3 Things We Learn from Disney’s Furry Friends
August 31, 2015

Relationships between animals and humans bring complexity, humor, and depth to the plot of any movie. In numerous films, Disney does a fantastic job showing the benefits of animal companionship. And these animals teach us new ways to look at life. They broaden our perspective on trials, teach us to be generous and loyal, and sprinkle a generous helping of humor into life.

Take a look at three endearing lessons animal friends teach us in Disney films.

They’re Slow to Judge and Quick to Love

Dogs are “man’s best friend” for a reason. They’re loveable, playful, and forgiving. And they are slow to judge our shortcomings. Dug from Disney’s Up is no exception to this charming stereotype.

My name is Dug. I have just met you, and I love you.

This heartwarming statement gives the audience a glimpse of the straightforward perspective dogs have. At only the first meeting, Dug decides he loves Carl and Russell. Dug’s quickness to love gives us a new way to think about how we judge others.

Through Dug’s attitude, Disney shows us that animals don’t need to know everything to trust and love us just the way we are. Perhaps like Dug, we can love others more freely and care less about individual’s potential faults and imperfections.

They Help Us Listen to Our Heart

Disney’s animals remind us what we should do in light of who we are. In Frozen, Kristoff brings Anna back to Prince Hans and leaves Arendelle. He looks melancholy as he walks away, and the audience assumes that he misses Anna.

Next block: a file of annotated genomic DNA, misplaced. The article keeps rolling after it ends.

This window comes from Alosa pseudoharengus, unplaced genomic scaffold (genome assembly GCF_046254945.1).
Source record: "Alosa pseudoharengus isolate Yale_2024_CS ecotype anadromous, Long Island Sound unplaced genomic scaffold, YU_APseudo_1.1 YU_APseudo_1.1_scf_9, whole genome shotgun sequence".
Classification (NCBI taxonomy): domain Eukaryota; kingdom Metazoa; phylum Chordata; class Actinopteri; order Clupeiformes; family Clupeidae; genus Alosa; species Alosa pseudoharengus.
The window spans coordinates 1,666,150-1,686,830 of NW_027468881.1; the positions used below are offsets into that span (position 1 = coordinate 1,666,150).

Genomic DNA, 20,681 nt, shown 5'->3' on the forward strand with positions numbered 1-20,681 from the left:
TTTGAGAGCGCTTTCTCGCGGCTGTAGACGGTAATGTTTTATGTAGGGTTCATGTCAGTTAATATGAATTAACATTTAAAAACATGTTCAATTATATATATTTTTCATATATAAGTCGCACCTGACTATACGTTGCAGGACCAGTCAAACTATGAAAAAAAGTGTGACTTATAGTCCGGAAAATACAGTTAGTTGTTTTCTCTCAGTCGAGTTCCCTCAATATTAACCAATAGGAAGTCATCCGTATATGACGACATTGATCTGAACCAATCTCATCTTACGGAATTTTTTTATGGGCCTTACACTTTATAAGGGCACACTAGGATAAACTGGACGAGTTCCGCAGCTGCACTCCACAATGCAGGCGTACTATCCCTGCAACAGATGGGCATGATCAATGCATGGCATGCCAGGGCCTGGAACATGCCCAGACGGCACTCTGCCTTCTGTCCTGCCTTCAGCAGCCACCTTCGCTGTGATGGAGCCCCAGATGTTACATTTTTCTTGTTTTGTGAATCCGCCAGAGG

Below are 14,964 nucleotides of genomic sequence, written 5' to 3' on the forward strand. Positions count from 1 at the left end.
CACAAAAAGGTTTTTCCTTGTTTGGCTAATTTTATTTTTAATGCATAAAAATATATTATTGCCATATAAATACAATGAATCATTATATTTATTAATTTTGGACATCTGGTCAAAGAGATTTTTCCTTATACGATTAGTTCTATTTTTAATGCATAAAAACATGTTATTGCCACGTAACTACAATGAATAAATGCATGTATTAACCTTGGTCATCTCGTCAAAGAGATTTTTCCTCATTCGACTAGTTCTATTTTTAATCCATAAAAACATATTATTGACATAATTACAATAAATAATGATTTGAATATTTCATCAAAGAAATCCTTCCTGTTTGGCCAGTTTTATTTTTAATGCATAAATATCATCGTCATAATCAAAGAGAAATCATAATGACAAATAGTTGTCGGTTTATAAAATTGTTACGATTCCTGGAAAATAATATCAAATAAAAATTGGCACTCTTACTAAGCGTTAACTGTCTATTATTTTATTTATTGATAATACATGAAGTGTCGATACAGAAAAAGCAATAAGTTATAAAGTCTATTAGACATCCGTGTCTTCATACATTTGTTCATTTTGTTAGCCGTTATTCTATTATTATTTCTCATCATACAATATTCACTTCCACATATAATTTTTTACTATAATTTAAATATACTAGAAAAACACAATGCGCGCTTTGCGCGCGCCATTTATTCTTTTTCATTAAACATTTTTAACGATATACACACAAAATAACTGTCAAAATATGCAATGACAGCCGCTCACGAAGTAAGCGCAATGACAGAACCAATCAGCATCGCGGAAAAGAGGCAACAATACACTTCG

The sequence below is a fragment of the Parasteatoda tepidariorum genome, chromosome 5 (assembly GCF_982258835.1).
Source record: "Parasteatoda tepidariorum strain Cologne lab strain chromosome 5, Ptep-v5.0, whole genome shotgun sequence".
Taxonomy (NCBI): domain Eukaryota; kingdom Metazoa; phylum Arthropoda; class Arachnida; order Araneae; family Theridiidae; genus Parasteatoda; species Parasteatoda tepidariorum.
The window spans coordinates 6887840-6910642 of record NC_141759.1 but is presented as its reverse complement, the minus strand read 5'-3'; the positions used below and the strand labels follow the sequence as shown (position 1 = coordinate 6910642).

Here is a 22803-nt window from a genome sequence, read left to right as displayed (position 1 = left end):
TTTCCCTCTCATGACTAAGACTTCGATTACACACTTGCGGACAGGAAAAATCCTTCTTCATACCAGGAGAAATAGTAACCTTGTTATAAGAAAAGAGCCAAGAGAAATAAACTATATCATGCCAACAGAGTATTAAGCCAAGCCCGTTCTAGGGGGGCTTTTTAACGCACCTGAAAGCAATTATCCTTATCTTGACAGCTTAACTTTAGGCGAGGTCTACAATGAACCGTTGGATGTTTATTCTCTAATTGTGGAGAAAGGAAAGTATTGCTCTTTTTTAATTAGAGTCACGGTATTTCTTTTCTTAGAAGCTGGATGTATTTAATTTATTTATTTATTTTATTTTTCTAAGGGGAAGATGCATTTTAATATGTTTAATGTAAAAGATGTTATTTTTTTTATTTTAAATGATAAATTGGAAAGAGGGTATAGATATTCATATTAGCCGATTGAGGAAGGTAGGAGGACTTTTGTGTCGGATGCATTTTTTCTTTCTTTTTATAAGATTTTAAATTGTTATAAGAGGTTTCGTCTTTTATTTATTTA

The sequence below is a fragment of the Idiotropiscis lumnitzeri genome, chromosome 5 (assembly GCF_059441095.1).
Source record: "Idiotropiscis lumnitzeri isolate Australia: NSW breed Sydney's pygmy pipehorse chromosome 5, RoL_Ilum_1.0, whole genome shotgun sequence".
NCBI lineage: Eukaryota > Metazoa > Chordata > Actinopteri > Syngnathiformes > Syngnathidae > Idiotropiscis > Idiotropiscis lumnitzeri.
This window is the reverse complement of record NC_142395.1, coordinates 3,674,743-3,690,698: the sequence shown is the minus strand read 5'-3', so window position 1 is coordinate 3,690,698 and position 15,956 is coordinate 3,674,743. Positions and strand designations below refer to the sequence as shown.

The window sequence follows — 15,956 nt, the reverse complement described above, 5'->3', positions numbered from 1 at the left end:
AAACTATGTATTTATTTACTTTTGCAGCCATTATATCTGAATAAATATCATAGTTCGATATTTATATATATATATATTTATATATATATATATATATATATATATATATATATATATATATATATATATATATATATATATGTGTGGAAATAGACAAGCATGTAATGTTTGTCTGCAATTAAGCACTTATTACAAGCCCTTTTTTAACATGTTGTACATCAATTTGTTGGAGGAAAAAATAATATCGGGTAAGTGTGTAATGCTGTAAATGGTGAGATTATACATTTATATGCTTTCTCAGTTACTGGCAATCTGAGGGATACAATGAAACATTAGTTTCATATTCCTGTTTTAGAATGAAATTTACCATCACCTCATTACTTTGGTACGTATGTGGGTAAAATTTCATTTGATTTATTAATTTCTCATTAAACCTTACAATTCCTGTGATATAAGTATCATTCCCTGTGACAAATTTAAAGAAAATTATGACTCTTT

Before they get far, however, reindeer Sven cuts off Kristoff and stops him from going any farther.

Kristoff: Ah! Stop it! Put me down!

(Sven puts him down and grunts.)

Kristoff: No, Sven! We’re not going back! She’s with her true love.

(Sven looks like he disagrees.)

Kristoff accepts Anna’s love for Hans, but Sven knows better. The reindeer sees Kristoff’s love for Anna and Anna’s need for Kristoff. Thanks to Sven, Kristoff stops long enough to notice the storm coming and rush back to save Anna. In this situation, Sven helps Kristoff realize the best course of action.

Disney leaves it to the animals to set us straight-their simple actions can profoundly change our decisions. These creatures remind us of our strengths and weaknesses and teach us to be honest with ourselves.

They Serve

From fetching the newspaper to cuddling during a movie, animals do a lot for us. They offer companionship, entertainment, and a listening ear. 

In Cinderella, the mice perform an incredible service for the heroine. While Cinderella’s stepmother and stepsisters assign endless chores to keep the girl away from the party, her mouse friends notice her sadness.

Jaq: Poor Cinderelly. Ev’ry time she find a minute, that’s the time when they begin it. “Cinderelly! Cinderelly!”

Later, the mice take matters in their own hands and get to work on a dress for Cinderella to wear to the ball.

Gus: I’ll cut it with the scissors!

Jaq: And I can do the sewing.

Perla: Leave the sewing to the women. You go get some trimmin’.

Though small in size, these mice show the power of empathy put into action. A friend may say, “Poor thing,” but a true friend strives to improve the situation. Your pet may not always understand what goes on in your life, but that lick on the hand or vie for attention is a sign of love for you. Notice and embrace the simple ways your pet serves.


These are only a few of the many lessons we can learn from animal companionship. While these creatures may seem different from us, Disney shows us that deep down we have more in common than we think.

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